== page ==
Crestone Eagle, March 2008:
Citizens call for full Environmental
Impact Statement at Fish & Wildlife’s meeting on Lexam’s drilling
Deadline for comments on Draft Environmental Assessment
is March 3
by Ceal Smith
75 citizens attended a public meeting held by U.S. Fish &
Wildlife Service (USFWS) at the Baca Grande Property Owners
Association (POA) on February 12. Citizens were unanimous
in their call that USFWS conduct a full Environmental Impact
Statement on Lexam Exploration’s proposal to drill two
test wells in the Baca National Wildlife Refuge.
The USFWS released its draft environmental assessment for
a 45-day public review process that ends March 3. Under the
National Environmental Policy Act rules, the EA is required
to analyze the potential impacts of Lexam Explorations’
proposal on the environment, public safety and the economy.
Following public review, USFWS District Manager Stephen Guertin,
in Denver, will decide weather or not a more comprehensive
Environmental Impact Statement will be conducted.
The EA introduces 37 mitigation measures that USFWS is proposing
to lessen the impacts of Lexam’s drilling activities.
These standards and measures include on-site archaeological
monitoring, no drilling during the May-July spring migration
season, 3,000’ deep double casing, use of a closed-loop
system and monitoring of nearby wells to protect water resources,
buffer zones around sensitive species habitat, dust mitigation
measures, $1 million liability insurance and others. These
measures go beyond what is normally required in gas and oil
development in Colorado; however, for many they are still
not good enough.
Dozens of citizens spoke during the 4-hour public meeting
facilitated by a USFWS District office representative and
Refuge Manager Mike Blenden. Lexam representatives were also
present at the meeting.
Citizens expressed a multitude of concerns that the draft
EA failed to adequately address the significance of impacts
and that the standards and measures did not ensure that these
impacts be minimized. Many felt that the EA ignored the unique
qualities of the area.
There were concerns that public health and safety issues
such as increased traffic on T-road were not adequately addressed.
Many were concerned that the unique Sense of Place values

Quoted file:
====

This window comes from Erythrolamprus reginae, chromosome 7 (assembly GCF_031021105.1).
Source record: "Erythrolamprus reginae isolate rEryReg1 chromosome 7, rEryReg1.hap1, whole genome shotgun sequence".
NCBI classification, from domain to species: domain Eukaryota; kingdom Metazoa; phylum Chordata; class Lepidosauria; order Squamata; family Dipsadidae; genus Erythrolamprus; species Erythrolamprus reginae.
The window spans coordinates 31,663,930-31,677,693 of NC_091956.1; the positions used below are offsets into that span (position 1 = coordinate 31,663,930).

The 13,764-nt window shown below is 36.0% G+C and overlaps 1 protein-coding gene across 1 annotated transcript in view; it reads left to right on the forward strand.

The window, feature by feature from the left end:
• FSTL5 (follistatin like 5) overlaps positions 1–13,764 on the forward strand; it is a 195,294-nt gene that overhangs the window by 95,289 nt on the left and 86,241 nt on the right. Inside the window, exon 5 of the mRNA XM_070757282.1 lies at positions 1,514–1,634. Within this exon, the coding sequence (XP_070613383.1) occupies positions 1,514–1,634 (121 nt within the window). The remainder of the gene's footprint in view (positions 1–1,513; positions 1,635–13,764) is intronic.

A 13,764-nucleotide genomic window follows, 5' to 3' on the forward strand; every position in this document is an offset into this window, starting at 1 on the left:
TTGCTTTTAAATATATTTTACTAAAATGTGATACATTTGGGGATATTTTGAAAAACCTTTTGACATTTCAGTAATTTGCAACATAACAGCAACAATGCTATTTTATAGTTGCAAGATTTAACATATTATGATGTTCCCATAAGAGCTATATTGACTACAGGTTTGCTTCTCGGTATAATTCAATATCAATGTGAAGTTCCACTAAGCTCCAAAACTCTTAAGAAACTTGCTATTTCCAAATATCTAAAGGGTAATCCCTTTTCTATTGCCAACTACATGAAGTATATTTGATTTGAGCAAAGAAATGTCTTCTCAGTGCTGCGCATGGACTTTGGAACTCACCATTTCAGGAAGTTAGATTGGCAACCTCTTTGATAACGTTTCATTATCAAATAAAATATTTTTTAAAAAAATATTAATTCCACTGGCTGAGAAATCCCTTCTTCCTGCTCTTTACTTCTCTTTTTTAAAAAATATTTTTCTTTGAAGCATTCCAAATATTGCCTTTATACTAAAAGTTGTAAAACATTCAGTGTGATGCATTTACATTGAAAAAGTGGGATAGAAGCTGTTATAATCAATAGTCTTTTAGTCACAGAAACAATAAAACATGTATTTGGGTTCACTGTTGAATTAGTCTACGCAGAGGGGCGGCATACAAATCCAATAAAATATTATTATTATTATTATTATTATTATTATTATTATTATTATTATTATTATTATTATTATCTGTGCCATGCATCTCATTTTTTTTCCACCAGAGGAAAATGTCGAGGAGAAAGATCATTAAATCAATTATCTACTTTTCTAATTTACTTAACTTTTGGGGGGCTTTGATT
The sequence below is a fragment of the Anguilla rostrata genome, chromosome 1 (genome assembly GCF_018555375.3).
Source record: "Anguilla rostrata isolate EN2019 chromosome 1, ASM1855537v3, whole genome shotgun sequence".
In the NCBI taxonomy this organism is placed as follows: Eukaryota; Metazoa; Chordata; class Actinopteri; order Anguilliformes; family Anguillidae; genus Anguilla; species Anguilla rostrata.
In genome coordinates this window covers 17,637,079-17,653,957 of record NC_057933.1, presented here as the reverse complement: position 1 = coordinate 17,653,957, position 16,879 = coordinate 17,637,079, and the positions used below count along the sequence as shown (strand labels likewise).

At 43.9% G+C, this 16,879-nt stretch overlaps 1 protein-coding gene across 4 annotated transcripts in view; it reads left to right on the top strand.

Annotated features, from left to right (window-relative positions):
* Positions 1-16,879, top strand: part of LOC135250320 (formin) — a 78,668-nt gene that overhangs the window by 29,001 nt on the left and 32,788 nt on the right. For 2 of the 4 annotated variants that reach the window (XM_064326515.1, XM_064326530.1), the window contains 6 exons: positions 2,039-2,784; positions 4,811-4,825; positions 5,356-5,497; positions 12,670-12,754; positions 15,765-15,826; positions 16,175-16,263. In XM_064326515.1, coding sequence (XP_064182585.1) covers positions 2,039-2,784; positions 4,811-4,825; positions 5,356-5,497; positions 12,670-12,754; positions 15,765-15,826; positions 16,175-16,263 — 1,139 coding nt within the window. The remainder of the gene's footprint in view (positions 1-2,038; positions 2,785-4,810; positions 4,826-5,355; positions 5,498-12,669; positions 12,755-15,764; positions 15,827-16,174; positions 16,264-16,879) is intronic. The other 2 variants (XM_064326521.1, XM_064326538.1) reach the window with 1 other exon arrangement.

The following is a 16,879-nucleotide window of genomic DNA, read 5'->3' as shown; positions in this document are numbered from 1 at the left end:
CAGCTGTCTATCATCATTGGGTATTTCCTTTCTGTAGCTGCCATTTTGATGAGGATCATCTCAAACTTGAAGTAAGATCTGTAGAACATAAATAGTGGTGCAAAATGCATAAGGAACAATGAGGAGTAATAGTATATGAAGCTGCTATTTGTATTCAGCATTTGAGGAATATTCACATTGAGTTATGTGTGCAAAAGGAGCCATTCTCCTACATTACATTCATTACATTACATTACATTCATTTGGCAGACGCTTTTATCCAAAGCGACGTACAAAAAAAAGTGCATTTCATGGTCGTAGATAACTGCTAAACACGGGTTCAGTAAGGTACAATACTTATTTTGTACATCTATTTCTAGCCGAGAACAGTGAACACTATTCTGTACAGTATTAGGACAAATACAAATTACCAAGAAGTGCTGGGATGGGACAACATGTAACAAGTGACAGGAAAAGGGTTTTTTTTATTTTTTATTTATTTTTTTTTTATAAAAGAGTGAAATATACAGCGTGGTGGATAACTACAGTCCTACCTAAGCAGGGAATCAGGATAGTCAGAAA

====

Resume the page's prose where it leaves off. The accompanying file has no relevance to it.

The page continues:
in the area, such as quietude, protection of the Class I air
shed, and economic and social impacts on the area’s
24 retreat centers were ignored. Potential geohazards such
as induced earthquakes and blowouts, threats to the Closed
Basin aquifer, noise and light concerns, impacts on endangered
species, elk and other wildlife, a lack of studies to support
the EA conclusions and the impact of drilling on the nearby
Great Sand Dunes National Park were not adequately addressed.
Refuge Manager Mike Blenden was asked why USFWS didn’t
take purchase of the mineral interests more seriously even
when lack of funds was not in place when legislation was passed
to purchase the Baca to expand the Great Sand Dunes National
Park. If the government purchased the mineral rights it could
prevent Lexam or anyone else from drilling on the refuge.
The consensus among speakers during the meeting was that
an environmental impact statement is needed. This process
could take several years to complete according to project
leader Mike Blenden. A decision is expected in April or May,
following the public comment period.
To get a copy of the USFWS draft EA document: http://www.fws.gov/Alamosa/BacaNWR.html
or call 719-589-4021 to request a copy. Comments may be directed
to: U.S. Fish and Wildlife Service, Michael Blenden, 9383
El Rancho Lane, Alamosa, CO 81101, Baca_EA@fws.gov.
The Deadline for submitting comments is March 3.
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